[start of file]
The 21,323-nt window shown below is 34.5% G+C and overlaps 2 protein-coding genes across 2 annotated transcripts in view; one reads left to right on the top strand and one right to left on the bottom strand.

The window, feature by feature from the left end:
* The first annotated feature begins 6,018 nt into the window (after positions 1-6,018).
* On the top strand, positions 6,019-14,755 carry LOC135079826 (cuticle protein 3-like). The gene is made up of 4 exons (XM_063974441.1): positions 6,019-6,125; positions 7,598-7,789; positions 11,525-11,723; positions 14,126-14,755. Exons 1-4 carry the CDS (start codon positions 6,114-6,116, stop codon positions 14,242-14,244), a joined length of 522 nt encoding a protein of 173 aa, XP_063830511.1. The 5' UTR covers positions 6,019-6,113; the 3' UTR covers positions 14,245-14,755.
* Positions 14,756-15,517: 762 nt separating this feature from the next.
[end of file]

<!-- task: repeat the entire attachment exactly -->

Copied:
The 21,323-nt window shown below is 34.5% G+C and overlaps 2 protein-coding genes across 2 annotated transcripts in view; one reads left to right on the top strand and one right to left on the bottom strand.

The window, feature by feature from the left end:
* The first annotated feature begins 6,018 nt into the window (after positions 1-6,018).
* On the top strand, positions 6,019-14,755 carry LOC135079826 (cuticle protein 3-like). The gene is made up of 4 exons (XM_063974441.1): positions 6,019-6,125; positions 7,598-7,789; positions 11,525-11,723; positions 14,126-14,755. Exons 1-4 carry the CDS (start codon positions 6,114-6,116, stop codon positions 14,242-14,244), a joined length of 522 nt encoding a protein of 173 aa, XP_063830511.1. The 5' UTR covers positions 6,019-6,113; the 3' UTR covers positions 14,245-14,755.
* Positions 14,756-15,517: 762 nt separating this feature from the next.